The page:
By Jennifer Carpenter
When Americans think of how the commodities on which we all rely are transported to where they need to be, they often think first of trucks and trains. Given everyday experience, this is understandable – we all share the roads with heavy trucks, and many of us encounter freight trains traveling on railroad tracks, sometimes intersecting the roads we drive on. Meanwhile, most Americans, even those who live near major commercial waterways, don’t encounter a tugboat, towboat or barge in the course of their day-to-day lives.
Yet while the domestic marine transportation industry often operates quietly in the background, it has an outsized impact on our nation’s economy, supply chain, security and quality of life, and offers rewarding, family-wage careers to Americans of all backgrounds.
Every year, the tugboat, towboat and barge industry moves nearly 700 million tons of cargo throughout the United States – including fuel, agricultural products, chemicals, construction materials for buildings and roads, and other commodities that drive our economy. Industry vessels move freight on our rivers, coastal waters and Great Lakes, and provide critical “ship-assist” service to help guide large containerships ships safely into and out of U.S. ports. The industry supports over 270,000 American jobs nationwide, and contributes over $30 billion to U.S. GDP annually.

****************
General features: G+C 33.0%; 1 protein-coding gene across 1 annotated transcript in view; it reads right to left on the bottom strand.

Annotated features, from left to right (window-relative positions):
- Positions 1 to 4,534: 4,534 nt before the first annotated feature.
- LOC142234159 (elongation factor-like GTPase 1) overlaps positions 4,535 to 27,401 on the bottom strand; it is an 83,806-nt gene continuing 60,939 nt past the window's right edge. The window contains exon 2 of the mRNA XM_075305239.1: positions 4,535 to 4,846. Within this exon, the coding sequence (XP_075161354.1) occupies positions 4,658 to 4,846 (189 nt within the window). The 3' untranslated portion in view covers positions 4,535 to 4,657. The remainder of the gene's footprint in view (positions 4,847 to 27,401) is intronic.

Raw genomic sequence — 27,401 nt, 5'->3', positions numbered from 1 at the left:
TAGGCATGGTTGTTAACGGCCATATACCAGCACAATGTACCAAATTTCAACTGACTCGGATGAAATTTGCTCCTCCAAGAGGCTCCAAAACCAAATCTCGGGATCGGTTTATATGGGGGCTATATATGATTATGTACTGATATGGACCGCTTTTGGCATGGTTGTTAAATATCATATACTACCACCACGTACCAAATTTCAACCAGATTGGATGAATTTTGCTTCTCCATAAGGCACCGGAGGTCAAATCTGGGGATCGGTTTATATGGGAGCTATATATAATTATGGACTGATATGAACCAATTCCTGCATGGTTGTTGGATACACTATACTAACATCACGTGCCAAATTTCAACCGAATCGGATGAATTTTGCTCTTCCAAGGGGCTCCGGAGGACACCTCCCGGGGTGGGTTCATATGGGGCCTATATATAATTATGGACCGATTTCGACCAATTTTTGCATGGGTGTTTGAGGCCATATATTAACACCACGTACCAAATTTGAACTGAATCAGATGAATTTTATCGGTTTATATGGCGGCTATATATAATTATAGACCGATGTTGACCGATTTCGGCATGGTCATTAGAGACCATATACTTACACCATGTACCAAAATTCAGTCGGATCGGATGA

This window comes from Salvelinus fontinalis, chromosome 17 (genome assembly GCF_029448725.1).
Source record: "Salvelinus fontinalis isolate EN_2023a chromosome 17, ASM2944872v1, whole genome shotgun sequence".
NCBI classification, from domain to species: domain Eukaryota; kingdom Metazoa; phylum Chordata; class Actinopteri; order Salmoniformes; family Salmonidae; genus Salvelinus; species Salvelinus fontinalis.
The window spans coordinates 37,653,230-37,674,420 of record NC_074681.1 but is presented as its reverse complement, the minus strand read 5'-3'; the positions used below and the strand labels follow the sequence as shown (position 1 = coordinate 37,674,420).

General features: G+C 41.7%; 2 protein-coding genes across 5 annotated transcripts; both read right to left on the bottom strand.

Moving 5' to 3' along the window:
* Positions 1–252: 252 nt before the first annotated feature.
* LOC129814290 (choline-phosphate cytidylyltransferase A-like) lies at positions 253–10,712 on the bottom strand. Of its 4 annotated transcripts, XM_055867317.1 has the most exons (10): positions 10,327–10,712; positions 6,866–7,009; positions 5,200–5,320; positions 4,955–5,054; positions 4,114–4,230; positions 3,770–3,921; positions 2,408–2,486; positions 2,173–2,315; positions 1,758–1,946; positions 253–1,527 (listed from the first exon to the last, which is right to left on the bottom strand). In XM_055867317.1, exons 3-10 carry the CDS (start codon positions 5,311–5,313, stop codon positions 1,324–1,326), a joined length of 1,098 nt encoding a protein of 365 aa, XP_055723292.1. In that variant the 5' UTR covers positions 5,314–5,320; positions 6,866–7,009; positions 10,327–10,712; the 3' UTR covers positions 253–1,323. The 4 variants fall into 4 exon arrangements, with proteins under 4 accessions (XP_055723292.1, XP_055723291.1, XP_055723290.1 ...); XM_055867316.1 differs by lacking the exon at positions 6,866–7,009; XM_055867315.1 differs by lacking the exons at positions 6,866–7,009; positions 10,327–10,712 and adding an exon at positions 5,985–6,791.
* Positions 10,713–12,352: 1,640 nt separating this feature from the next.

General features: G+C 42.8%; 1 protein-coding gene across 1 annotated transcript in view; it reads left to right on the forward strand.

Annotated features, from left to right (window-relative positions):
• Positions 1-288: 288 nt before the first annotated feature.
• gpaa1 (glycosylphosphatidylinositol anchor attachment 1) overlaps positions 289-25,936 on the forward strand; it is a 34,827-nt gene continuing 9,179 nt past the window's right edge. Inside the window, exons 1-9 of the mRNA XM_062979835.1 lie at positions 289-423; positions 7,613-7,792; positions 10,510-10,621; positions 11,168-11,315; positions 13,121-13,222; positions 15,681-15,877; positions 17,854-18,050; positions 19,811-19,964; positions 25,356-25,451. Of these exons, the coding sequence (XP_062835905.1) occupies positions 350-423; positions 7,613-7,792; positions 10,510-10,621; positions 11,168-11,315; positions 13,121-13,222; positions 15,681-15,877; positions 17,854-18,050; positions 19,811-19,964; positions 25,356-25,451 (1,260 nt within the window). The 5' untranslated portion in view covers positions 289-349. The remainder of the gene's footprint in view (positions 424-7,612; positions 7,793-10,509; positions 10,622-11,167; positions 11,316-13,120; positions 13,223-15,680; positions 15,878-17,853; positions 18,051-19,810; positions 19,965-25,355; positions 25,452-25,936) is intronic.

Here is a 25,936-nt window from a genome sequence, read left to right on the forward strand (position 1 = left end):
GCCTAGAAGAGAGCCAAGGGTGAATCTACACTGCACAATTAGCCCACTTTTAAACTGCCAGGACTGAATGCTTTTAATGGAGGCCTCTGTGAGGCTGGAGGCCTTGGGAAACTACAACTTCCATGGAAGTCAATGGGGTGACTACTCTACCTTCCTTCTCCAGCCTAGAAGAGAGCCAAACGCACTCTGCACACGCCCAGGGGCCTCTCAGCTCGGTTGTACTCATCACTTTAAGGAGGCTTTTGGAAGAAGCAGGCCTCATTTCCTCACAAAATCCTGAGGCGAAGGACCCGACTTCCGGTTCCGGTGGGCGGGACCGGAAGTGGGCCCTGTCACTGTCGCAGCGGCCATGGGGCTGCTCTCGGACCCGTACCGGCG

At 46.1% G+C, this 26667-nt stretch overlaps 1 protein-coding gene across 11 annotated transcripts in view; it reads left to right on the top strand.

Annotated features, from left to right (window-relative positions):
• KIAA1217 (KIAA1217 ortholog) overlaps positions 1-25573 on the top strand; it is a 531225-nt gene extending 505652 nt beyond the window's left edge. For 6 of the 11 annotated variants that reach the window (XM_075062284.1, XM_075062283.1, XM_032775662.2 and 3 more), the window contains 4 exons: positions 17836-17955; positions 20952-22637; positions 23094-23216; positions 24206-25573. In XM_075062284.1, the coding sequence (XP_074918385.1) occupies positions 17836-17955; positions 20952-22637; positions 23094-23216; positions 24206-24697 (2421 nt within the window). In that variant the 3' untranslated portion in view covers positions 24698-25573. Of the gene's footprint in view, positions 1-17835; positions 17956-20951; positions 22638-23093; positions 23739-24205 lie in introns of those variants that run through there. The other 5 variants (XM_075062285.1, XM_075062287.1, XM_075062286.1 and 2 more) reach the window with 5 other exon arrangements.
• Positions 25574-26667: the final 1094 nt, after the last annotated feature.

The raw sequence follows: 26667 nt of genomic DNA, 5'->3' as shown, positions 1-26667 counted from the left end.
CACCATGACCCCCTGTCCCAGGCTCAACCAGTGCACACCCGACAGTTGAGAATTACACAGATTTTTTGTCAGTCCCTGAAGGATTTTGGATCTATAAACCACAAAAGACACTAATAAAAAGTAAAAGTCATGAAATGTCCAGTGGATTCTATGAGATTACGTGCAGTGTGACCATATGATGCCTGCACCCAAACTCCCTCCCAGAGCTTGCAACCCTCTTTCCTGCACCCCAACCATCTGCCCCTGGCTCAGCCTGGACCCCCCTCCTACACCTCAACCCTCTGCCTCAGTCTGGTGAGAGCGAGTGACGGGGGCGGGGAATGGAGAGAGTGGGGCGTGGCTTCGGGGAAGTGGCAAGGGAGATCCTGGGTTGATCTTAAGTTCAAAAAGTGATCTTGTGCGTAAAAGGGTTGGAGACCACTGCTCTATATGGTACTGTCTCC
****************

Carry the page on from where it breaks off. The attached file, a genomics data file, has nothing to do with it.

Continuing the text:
Throughout the challenges of the past several years, domestic maritime has continued to make these critical contributions to the American economy even as other components of the global supply chain have struggled. While other modes of freight transport, along with our counterparts in international maritime shipping, encountered challenges with keeping cargo moving efficiently against the backdrop of a global pandemic, war in Europe, and rising inflation and energy costs, the people of domestic maritime applied their characteristic resilience, adaptability and ingenuity to get the job done.
Even as our mariners navigate the challenges that come with moving cargo on America’s waterways day and night, 365 days a year, through all sorts of conditions, our industry prioritizes safety above all – for our crews, and for the public we serve. This commitment has made tugboat, towboat and barge transportation the safest mode of freight transportation for the public, with injury and fatality rates far lower for maritime freight transport compared to rail or trucking.
For decades, our industry has worked closely with the U.S. Coast Guard through the Coast Guard-AWO Safety Partnership – the oldest public-private partnership between the Coast Guard and its stakeholders – to improve vessel and crew safety, enhance protection of the marine environment along the waterways, and strengthen communication between the Coast Guard and the tugboat, towboat and barge industry. That collaboration resulted in the development of the “Subchapter M” federal towing vessel safety regulations that raise the safety bar across our industry. As of July 2022, those regulations apply to the entire towing vessel fleet, and all towing vessels must have a Coast Guard-issued Certificate of Inspection to operate.
Along with operating at the highest levels of safety to prevent harm to people, property and the marine environment, our industry is also the most environmentally sustainable mode of freight transportation in the United States. We have natural advantages compared to other modes – a single dry cargo barge can move as much cargo as 16 railcars or 70 trucks, which means that one towboat pushing a standard 15-barge tow on the water keeps over a thousand trucks off the highway. And our carbon footprint is substantially lower than that of other modes, with rail emitting 43% more carbon dioxide than barges, and trucks over 800% more.